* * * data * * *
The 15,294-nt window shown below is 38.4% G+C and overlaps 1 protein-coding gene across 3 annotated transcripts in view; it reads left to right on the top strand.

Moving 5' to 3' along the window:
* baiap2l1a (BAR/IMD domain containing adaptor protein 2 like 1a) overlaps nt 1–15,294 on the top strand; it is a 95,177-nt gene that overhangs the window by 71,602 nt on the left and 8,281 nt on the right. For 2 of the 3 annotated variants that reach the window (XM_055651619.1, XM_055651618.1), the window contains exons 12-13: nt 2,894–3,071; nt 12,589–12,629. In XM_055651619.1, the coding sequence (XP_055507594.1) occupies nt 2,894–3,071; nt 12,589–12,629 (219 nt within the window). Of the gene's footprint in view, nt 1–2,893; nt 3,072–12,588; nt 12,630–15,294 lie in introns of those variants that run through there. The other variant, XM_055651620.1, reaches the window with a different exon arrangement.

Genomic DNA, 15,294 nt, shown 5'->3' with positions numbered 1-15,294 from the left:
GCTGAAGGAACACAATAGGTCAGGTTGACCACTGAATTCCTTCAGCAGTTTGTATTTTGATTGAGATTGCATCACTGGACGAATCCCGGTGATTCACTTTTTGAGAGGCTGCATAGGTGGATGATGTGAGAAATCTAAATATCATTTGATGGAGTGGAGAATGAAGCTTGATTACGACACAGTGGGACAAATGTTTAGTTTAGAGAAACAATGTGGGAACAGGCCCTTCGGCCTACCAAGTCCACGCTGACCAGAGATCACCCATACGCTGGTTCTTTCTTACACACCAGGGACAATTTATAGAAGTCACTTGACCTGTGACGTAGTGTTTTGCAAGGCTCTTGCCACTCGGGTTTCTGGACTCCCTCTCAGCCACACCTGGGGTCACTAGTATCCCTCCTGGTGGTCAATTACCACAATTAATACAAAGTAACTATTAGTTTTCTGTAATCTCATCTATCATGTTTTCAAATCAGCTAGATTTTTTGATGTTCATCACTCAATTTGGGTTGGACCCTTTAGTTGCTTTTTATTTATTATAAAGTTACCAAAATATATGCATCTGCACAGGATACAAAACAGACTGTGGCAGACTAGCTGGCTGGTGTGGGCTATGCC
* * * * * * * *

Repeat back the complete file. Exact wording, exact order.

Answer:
The 15,294-nt window shown below is 38.4% G+C and overlaps 1 protein-coding gene across 3 annotated transcripts in view; it reads left to right on the top strand.

Moving 5' to 3' along the window:
* baiap2l1a (BAR/IMD domain containing adaptor protein 2 like 1a) overlaps nt 1–15,294 on the top strand; it is a 95,177-nt gene that overhangs the window by 71,602 nt on the left and 8,281 nt on the right. For 2 of the 3 annotated variants that reach the window (XM_055651619.1, XM_055651618.1), the window contains exons 12-13: nt 2,894–3,071; nt 12,589–12,629. In XM_055651619.1, the coding sequence (XP_055507594.1) occupies nt 2,894–3,071; nt 12,589–12,629 (219 nt within the window). Of the gene's footprint in view, nt 1–2,893; nt 3,072–12,588; nt 12,630–15,294 lie in introns of those variants that run through there. The other variant, XM_055651620.1, reaches the window with a different exon arrangement.

Genomic DNA, 15,294 nt, shown 5'->3' with positions numbered 1-15,294 from the left:
GCTGAAGGAACACAATAGGTCAGGTTGACCACTGAATTCCTTCAGCAGTTTGTATTTTGATTGAGATTGCATCACTGGACGAATCCCGGTGATTCACTTTTTGAGAGGCTGCATAGGTGGATGATGTGAGAAATCTAAATATCATTTGATGGAGTGGAGAATGAAGCTTGATTACGACACAGTGGGACAAATGTTTAGTTTAGAGAAACAATGTGGGAACAGGCCCTTCGGCCTACCAAGTCCACGCTGACCAGAGATCACCCATACGCTGGTTCTTTCTTACACACCAGGGACAATTTATAGAAGTCACTTGACCTGTGACGTAGTGTTTTGCAAGGCTCTTGCCACTCGGGTTTCTGGACTCCCTCTCAGCCACACCTGGGGTCACTAGTATCCCTCCTGGTGGTCAATTACCACAATTAATACAAAGTAACTATTAGTTTTCTGTAATCTCATCTATCATGTTTTCAAATCAGCTAGATTTTTTGATGTTCATCACTCAATTTGGGTTGGACCCTTTAGTTGCTTTTTATTTATTATAAAGTTACCAAAATATATGCATCTGCACAGGATACAAAACAGACTGTGGCAGACTAGCTGGCTGGTGTGGGCTATGCC